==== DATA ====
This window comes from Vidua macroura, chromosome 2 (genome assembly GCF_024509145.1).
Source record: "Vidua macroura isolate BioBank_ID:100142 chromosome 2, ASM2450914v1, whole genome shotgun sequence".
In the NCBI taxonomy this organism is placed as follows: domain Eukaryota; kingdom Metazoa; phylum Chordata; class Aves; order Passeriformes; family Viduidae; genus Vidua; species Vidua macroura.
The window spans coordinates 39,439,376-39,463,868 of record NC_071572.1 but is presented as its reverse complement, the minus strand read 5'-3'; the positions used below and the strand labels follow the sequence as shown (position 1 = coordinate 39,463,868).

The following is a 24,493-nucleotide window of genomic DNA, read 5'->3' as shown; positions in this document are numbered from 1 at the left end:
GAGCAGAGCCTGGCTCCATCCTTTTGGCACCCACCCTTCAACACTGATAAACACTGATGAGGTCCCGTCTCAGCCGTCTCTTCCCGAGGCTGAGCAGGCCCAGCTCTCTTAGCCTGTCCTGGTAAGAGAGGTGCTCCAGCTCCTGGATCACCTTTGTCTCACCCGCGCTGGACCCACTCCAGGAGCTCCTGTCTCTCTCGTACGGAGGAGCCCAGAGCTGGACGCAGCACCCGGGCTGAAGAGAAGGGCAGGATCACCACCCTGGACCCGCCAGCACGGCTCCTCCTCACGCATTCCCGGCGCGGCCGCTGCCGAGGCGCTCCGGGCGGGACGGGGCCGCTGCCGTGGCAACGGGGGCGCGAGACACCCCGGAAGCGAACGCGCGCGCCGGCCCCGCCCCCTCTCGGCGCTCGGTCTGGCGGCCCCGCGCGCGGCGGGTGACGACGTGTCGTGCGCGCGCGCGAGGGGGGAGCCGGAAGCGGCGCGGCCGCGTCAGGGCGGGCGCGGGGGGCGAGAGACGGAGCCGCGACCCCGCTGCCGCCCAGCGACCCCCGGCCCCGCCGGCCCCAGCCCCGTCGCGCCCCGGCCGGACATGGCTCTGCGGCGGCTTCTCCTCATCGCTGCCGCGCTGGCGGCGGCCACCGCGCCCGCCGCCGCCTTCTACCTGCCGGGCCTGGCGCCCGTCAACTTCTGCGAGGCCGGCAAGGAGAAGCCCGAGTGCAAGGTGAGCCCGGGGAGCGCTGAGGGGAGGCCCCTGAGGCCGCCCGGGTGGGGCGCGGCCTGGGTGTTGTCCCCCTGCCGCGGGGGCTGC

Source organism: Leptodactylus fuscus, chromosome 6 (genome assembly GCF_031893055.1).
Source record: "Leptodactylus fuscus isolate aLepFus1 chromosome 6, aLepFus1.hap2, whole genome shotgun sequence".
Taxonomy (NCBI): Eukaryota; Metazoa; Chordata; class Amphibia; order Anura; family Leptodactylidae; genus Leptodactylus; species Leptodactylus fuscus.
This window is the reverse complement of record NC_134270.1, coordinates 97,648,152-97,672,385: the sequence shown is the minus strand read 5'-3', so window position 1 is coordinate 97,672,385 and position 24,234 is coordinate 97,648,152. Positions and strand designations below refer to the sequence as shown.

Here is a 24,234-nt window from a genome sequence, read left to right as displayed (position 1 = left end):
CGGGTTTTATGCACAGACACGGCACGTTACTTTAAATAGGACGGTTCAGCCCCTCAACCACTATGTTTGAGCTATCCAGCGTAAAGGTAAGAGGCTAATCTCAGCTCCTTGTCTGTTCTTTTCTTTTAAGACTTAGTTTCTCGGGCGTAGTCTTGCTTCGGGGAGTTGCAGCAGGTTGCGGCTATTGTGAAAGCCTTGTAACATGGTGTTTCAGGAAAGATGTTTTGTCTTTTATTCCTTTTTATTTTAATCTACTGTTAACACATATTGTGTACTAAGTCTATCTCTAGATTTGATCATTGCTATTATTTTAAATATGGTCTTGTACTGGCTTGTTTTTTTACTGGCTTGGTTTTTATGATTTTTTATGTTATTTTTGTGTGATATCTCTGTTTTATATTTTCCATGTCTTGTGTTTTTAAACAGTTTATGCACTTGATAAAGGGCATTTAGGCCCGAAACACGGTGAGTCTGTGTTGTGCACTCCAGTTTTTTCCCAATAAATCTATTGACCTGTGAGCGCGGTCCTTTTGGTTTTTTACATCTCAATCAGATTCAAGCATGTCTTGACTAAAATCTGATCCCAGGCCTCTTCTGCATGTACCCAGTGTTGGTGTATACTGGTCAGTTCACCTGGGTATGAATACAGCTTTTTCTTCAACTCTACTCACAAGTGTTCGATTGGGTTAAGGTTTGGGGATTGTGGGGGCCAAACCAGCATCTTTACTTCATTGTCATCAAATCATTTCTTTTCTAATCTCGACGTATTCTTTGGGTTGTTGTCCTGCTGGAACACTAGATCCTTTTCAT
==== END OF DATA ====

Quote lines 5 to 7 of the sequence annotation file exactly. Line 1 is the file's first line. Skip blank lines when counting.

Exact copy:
The following is a 24,493-nucleotide window of genomic DNA, read 5'->3' as shown; positions in this document are numbered from 1 at the left end:
GAGCAGAGCCTGGCTCCATCCTTTTGGCACCCACCCTTCAACACTGATAAACACTGATGAGGTCCCGTCTCAGCCGTCTCTTCCCGAGGCTGAGCAGGCCCAGCTCTCTTAGCCTGTCCTGGTAAGAGAGGTGCTCCAGCTCCTGGATCACCTTTGTCTCACCCGCGCTGGACCCACTCCAGGAGCTCCTGTCTCTCTCGTACGGAGGAGCCCAGAGCTGGACGCAGCACCCGGGCTGAAGAGAAGGGCAGGATCACCACCCTGGACCCGCCAGCACGGCTCCTCCTCACGCATTCCCGGCGCGGCCGCTGCCGAGGCGCTCCGGGCGGGACGGGGCCGCTGCCGTGGCAACGGGGGCGCGAGACACCCCGGAAGCGAACGCGCGCGCCGGCCCCGCCCCCTCTCGGCGCTCGGTCTGGCGGCCCCGCGCGCGGCGGGTGACGACGTGTCGTGCGCGCGCGCGAGGGGGGAGCCGGAAGCGGCGCGGCCGCGTCAGGGCGGGCGCGGGGGGCGAGAGACGGAGCCGCGACCCCGCTGCCGCCCAGCGACCCCCGGCCCCGCCGGCCCCAGCCCCGTCGCGCCCCGGCCGGACATGGCTCTGCGGCGGCTTCTCCTCATCGCTGCCGCGCTGGCGGCGGCCACCGCGCCCGCCGCCGCCTTCTACCTGCCGGGCCTGGCGCCCGTCAACTTCTGCGAGGCCGGCAAGGAGAAGCCCGAGTGCAAGGTGAGCCCGGGGAGCGCTGAGGGGAGGCCCCTGAGGCCGCCCGGGTGGGGCGCGGCCTGGGTGTTGTCCCCCTGCCGCGGGGGCTGC

Source organism: Leptodactylus fuscus, chromosome 6 (genome assembly GCF_031893055.1).